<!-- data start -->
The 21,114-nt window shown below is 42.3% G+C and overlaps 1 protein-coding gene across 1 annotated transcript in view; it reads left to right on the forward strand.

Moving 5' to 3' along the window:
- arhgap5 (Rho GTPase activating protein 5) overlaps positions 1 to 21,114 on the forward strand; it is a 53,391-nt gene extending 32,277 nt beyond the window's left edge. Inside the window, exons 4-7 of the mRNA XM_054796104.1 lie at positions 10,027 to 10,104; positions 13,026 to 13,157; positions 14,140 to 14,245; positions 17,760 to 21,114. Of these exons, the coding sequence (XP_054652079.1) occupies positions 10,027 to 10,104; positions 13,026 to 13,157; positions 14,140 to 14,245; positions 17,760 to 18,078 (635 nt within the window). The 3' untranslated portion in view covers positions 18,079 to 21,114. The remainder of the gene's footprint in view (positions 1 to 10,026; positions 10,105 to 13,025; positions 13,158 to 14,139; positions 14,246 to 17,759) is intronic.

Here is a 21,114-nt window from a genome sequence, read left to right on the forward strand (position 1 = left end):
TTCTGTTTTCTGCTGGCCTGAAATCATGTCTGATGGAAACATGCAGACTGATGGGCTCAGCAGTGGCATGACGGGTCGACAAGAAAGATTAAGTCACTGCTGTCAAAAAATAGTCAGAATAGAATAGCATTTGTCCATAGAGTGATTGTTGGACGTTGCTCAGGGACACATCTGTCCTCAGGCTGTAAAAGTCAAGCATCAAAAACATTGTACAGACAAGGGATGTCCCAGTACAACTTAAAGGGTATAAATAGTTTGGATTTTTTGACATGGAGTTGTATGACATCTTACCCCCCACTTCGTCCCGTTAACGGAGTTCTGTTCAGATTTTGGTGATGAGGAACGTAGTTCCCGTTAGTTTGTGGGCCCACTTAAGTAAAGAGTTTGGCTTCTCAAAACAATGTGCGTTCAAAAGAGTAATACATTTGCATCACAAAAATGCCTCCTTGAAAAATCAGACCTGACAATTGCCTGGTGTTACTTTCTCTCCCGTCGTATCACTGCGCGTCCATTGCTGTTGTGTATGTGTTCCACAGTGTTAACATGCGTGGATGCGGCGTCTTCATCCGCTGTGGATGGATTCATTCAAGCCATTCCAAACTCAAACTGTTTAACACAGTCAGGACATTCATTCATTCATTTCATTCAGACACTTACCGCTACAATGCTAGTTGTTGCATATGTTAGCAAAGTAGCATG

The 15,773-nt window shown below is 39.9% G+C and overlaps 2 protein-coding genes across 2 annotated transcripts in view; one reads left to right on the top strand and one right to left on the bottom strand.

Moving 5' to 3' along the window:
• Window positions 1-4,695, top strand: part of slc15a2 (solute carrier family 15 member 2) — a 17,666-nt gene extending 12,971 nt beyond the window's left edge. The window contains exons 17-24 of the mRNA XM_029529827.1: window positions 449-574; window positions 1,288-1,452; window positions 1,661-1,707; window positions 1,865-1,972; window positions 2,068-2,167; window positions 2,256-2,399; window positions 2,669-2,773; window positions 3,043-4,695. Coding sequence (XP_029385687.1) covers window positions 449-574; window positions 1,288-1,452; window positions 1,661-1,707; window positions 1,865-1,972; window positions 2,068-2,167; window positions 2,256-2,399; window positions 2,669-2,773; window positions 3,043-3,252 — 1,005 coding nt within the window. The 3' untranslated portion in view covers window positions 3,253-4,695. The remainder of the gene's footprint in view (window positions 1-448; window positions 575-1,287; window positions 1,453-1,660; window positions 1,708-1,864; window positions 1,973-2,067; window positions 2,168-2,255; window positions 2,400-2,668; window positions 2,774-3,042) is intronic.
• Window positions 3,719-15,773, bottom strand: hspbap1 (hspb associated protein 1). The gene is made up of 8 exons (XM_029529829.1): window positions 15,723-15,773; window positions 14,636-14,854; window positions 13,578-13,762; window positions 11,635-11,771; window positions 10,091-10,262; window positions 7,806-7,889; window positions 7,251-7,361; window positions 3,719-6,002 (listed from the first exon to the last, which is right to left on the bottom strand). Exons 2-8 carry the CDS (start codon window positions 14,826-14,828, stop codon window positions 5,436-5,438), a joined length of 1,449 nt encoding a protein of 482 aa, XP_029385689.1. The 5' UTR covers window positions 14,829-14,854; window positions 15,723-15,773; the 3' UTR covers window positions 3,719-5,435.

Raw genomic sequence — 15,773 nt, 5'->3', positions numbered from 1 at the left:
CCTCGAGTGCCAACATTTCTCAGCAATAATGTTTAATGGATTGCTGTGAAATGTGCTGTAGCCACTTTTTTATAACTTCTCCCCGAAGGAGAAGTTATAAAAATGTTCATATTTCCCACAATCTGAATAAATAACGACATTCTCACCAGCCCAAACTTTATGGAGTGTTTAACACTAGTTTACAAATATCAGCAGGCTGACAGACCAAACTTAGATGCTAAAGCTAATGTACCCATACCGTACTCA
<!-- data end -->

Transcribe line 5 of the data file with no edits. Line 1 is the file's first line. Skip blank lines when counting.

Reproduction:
TTCTGTTTTCTGCTGGCCTGAAATCATGTCTGATGGAAACATGCAGACTGATGGGCTCAGCAGTGGCATGACGGGTCGACAAGAAAGATTAAGTCACTGCTGTCAAAAAATAGTCAGAATAGAATAGCATTTGTCCATAGAGTGATTGTTGGACGTTGCTCAGGGACACATCTGTCCTCAGGCTGTAAAAGTCAAGCATCAAAAACATTGTACAGACAAGGGATGTCCCAGTACAACTTAAAGGGTATAAATAGTTTGGATTTTTTGACATGGAGTTGTATGACATCTTACCCCCCACTTCGTCCCGTTAACGGAGTTCTGTTCAGATTTTGGTGATGAGGAACGTAGTTCCCGTTAGTTTGTGGGCCCACTTAAGTAAAGAGTTTGGCTTCTCAAAACAATGTGCGTTCAAAAGAGTAATACATTTGCATCACAAAAATGCCTCCTTGAAAAATCAGACCTGACAATTGCCTGGTGTTACTTTCTCTCCCGTCGTATCACTGCGCGTCCATTGCTGTTGTGTATGTGTTCCACAGTGTTAACATGCGTGGATGCGGCGTCTTCATCCGCTGTGGATGGATTCATTCAAGCCATTCCAAACTCAAACTGTTTAACACAGTCAGGACATTCATTCATTCATTTCATTCAGACACTTACCGCTACAATGCTAGTTGTTGCATATGTTAGCAAAGTAGCATG